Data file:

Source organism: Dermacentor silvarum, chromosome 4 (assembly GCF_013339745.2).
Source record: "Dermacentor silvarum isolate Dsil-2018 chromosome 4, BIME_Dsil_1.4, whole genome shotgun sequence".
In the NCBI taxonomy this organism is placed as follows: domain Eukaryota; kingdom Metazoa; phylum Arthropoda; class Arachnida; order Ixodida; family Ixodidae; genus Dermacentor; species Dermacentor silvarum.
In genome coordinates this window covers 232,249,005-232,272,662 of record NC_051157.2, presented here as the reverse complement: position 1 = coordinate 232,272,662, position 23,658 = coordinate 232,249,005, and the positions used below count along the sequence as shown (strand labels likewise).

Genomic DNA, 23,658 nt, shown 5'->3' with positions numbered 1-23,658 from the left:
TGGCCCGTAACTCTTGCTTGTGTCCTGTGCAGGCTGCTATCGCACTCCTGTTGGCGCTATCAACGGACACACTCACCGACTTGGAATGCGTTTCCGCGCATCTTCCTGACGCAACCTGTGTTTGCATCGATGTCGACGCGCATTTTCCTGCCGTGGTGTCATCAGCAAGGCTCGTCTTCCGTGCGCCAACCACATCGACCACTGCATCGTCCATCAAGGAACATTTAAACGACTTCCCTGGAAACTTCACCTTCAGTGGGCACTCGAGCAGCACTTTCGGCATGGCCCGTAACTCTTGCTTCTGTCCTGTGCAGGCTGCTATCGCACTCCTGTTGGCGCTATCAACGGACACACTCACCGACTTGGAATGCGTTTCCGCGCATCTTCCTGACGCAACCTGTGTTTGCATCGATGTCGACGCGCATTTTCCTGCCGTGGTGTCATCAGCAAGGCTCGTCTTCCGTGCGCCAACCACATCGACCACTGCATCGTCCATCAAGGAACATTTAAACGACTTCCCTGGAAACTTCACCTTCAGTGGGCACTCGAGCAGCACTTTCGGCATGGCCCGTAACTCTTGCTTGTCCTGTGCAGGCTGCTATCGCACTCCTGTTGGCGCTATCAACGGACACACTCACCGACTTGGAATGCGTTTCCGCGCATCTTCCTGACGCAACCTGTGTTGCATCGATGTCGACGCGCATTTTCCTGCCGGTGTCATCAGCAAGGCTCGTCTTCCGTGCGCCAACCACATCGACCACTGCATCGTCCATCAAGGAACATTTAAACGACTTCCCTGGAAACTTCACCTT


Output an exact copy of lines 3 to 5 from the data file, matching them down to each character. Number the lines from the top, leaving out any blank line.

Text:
In the NCBI taxonomy this organism is placed as follows: domain Eukaryota; kingdom Metazoa; phylum Arthropoda; class Arachnida; order Ixodida; family Ixodidae; genus Dermacentor; species Dermacentor silvarum.
In genome coordinates this window covers 232,249,005-232,272,662 of record NC_051157.2, presented here as the reverse complement: position 1 = coordinate 232,272,662, position 23,658 = coordinate 232,249,005, and the positions used below count along the sequence as shown (strand labels likewise).

Genomic DNA, 23,658 nt, shown 5'->3' with positions numbered 1-23,658 from the left: